Lafayette Schools' Federal Credit Union Sued By U.S. Equal Employment Opportunity Commission
Jul 13, 2018 04:14PM
● By Camille Mosley
Lafayette Schools Federal Credit Union Fired a Branch Manager the Day After She Opposed Its Use of a Racially Offensive Video During a Training Session, Agency Says.
According to a press release from the EEOC, the Lafayette Schools' Federal Credit Union unlawfully fired its only African-American branch manager because she opposed - and assisted another black employee in opposing - its use of a racially offensive video during a training session, the U.S. Equal Employment Opportunity Commission (EEOC) charged in a lawsuit filed here today.
Lafayette Schools' Federal Credit Union, which recently changed its name to Meritus Credit Union, is based in Lafayette, La. The branch manager, Connie Fields-Meaux, ran its branch in Crowley, La., for about three years. According to the EEOC's lawsuit, during a training session, Lafayette Schools' Federal Credit Union used a video depicting a caricature of an African-American fast-food worker as an example of "how not to provide customer service." According to the suit, Fields-Meaux was so upset by the video that she momentarily excused herself from the session and that other black employees told Fields-Meaux that they, too, were upset by the video. The EEOC said that Fields-Meaux reported the concerns of one of the African-American employees the next day, and the day after that, Lafayette Schools' Federal Credit Union fired her, without warning or explanation.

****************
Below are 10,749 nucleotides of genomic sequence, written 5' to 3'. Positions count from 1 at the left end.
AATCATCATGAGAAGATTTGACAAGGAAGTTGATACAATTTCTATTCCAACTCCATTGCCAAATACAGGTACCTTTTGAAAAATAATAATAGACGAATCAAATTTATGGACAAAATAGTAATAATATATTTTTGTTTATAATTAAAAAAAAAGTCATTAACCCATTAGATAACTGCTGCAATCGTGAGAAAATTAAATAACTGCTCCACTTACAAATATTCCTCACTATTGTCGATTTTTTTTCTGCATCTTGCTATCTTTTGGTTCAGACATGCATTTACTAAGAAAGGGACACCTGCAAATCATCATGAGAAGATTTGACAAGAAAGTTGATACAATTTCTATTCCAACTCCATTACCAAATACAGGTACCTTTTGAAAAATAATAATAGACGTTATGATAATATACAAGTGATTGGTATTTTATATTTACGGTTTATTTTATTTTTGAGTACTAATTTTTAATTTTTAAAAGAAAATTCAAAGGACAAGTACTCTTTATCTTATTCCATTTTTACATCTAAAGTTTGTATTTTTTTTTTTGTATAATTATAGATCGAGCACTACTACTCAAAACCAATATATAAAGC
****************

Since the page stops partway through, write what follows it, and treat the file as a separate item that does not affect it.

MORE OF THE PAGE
Such alleged conduct violates Title VII of the Civil Rights Act of 1964. The EEOC filed its suit (Civil Action No. 2:18-cv-06673) in U.S. District Court for the Eastern District of Louisiana after first attempting to reach a pre-litigation settlement through its conciliation process.
The EEOC, which has authority to bring the suit on behalf of the public, has asked the court to permanently enjoin Lafayette Schools' Federal Credit Union from engaging in future retaliation. It has also asked the court to order it to pay Fields-Meaux both punitive and compensatory damages as well as back pay.
"Employers must respond to - and certainly not fire - employees who raise concerns about racially offensive materials," said Keith Hill, director for the EEOC's New Orleans Field Office.
Rudy Sustaita, regional attorney for the Houston District Office, cautioned, "Retaliating against employees for reporting racially offensive workplace conduct is a serious violation of federal law that the EEOC will prosecute."
### A copy of the suit is below.